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Micron. 2005;36(7-8):630-44. Epub 2005 Sep 6.

Peri-implant osteogenesis in health and osteoporosis.

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  • 1Department of Human Anatomical Sciences and Physiopathology of Locomotor Apparatus, Via Irnerio 48, 40136 Bologna, Italy.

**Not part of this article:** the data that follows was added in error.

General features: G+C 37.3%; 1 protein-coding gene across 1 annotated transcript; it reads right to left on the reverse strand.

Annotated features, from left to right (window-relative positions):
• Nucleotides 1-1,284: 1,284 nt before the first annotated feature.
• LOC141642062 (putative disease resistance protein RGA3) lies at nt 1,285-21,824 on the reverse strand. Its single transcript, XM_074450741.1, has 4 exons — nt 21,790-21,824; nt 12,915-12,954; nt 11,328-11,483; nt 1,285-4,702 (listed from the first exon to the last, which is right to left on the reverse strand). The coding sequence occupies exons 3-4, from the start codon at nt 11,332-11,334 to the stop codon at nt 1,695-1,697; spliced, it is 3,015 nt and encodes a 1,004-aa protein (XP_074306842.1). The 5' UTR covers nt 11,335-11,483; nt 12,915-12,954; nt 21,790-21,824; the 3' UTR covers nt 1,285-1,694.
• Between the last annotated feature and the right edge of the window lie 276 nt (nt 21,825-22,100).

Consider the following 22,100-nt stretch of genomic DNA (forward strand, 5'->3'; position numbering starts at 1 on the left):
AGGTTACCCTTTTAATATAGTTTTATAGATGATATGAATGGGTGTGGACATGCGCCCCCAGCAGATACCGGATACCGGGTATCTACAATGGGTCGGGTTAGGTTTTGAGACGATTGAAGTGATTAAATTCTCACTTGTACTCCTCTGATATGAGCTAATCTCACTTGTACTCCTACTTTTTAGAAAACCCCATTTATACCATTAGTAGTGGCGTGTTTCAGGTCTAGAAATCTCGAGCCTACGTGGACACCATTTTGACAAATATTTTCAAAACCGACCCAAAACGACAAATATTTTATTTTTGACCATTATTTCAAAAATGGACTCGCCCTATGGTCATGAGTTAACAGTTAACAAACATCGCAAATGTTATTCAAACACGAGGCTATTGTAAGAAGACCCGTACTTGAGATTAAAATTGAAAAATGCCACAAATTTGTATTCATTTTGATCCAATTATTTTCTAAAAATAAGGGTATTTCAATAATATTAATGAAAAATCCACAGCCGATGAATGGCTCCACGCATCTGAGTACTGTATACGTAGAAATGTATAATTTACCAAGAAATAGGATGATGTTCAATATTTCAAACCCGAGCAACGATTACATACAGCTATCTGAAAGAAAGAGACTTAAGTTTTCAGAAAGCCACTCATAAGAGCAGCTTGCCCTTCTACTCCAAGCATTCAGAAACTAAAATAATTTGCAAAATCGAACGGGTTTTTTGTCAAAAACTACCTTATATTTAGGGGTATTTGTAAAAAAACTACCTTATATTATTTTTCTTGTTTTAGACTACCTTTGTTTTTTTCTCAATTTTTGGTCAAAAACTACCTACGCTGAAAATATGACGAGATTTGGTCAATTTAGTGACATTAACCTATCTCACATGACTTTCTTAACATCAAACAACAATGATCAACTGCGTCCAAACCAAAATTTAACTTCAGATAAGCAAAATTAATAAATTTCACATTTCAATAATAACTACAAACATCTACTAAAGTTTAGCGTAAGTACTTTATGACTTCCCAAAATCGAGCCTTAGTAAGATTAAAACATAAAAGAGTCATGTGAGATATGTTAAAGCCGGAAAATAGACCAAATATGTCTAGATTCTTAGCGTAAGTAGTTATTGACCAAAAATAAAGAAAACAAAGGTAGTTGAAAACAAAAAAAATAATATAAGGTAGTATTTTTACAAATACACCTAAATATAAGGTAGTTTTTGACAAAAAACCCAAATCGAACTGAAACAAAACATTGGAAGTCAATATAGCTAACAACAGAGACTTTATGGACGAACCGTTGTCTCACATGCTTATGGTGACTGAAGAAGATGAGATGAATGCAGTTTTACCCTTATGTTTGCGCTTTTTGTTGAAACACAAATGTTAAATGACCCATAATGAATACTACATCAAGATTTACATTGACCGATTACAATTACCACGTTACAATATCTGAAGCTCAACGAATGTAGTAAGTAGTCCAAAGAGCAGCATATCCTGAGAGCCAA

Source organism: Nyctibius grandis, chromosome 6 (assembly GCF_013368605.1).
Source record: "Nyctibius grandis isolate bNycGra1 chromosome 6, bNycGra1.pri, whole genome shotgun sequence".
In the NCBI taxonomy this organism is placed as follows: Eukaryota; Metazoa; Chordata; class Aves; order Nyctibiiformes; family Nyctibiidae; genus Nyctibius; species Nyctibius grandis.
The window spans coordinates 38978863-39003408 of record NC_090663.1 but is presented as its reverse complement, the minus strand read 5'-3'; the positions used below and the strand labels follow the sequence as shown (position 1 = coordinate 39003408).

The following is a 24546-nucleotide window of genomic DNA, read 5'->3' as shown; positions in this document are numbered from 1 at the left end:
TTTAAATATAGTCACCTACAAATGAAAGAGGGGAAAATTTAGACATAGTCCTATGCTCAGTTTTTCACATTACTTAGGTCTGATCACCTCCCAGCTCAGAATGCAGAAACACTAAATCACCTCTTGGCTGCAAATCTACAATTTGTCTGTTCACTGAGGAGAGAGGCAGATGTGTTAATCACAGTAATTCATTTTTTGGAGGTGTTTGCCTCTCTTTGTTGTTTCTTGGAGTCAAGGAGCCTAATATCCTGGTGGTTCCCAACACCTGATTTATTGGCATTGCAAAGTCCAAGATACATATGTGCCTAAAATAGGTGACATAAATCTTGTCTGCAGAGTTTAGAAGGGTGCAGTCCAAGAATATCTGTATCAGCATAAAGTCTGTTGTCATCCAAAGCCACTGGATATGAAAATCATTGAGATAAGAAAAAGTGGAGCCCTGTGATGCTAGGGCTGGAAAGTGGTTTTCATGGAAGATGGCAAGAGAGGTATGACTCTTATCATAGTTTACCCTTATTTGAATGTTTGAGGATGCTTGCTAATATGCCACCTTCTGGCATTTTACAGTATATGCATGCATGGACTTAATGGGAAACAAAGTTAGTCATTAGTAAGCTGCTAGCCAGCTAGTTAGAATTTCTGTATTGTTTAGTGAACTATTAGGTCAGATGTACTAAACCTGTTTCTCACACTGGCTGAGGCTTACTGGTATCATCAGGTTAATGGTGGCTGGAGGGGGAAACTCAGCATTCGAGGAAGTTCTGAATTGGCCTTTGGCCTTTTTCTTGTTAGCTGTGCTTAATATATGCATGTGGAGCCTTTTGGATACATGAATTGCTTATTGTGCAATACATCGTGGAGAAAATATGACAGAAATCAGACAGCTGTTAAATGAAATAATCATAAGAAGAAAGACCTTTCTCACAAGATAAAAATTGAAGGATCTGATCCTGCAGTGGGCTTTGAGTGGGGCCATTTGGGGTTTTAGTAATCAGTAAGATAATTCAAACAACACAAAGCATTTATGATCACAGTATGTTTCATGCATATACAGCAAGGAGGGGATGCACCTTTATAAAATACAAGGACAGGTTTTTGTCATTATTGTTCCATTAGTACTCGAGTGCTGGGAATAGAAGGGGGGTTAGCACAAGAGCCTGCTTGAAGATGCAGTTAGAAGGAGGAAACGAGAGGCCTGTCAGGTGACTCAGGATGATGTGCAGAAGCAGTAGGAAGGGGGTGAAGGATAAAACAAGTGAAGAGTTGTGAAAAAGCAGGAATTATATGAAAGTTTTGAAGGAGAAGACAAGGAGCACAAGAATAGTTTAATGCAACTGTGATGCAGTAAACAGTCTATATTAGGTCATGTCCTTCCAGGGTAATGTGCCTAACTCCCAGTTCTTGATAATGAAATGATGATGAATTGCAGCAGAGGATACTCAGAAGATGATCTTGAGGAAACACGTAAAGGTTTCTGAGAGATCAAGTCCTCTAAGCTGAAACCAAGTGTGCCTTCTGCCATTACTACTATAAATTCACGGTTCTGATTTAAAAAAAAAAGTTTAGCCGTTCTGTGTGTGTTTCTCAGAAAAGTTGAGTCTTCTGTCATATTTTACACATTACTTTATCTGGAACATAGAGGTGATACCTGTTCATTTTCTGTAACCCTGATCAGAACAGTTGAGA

Long-term clinical success of endosseous dental implants is critically related to a wide bone-to-implant direct contact. This condition is called osseointegration and is achieved ensuring a mechanical primary stability to the implant immediately after implantation. Both primary stability and osseointegration are favoured by micro-rough implant surfaces which are obtained by different techniques from titanium implants or coating the titanium with different materials. Host bone drilled cavity is comparable to a common bone wound. In the early bone response to the implant, the first tissue which comes into contact with the implant surface is the blood clot, with particular attention to platelets and fibrin. Peri-implant tissue healing starts with an inflammatory response as the implant is inserted in the bone cavity, but an early afibrillar calcified layer comparable to the lamina limitans or incremental lines in bone is just observable at the implant surface both in vitro than in vivo conditions. Just within the first day from implantation, mesenchymal cells, pre-osteoblasts and osteoblasts adhere to the implant surface covered by the afibrillar calcified layer to produce collagen fibrils of osteoid tissue. Within few days from implantation a woven bone and then a reparative trabecular bone with bone trabeculae delimiting large marrow spaces rich in blood vessels and mesenchymal cells are present at the gap between the implant and the host bone. The peri-implant osteogenesis can proceed from the host bone to the implant surface (distant osteogenesis) and from the implant surface to the host bone (contact osteogenesis) in the so called de novo bone formation. This early bone response to the implant gradually develops into a biological fixation of the device and consists in an early deposition of a newly formed reparative bone just in direct contact with the implant surface. Nowadays, senile and post-menopausal osteoporosis are extremely diffuse in the population and have important consequences on the clinical success of endosseous dental implants. In particular the systemic methabolic and site morphological conditions are not favorable to primary stability, biological fixation and final osseointegration. An early good biological fixation may allow the shortening of time before loading the implant, favouring the clinical procedure of early or immediate implant loading. Trabecular bone in implant biological fixation is gradually substituted by a mature lamellar bone which characterizes the implant ossoeintegration. As a final consideration, the mature lamellar bone observed in osseointegrated implants is not always the same as a biological turnover occurs in the peri-implant bone up to 1mm from the implant surface, with both osteogenesis and bone reabsorption processes.

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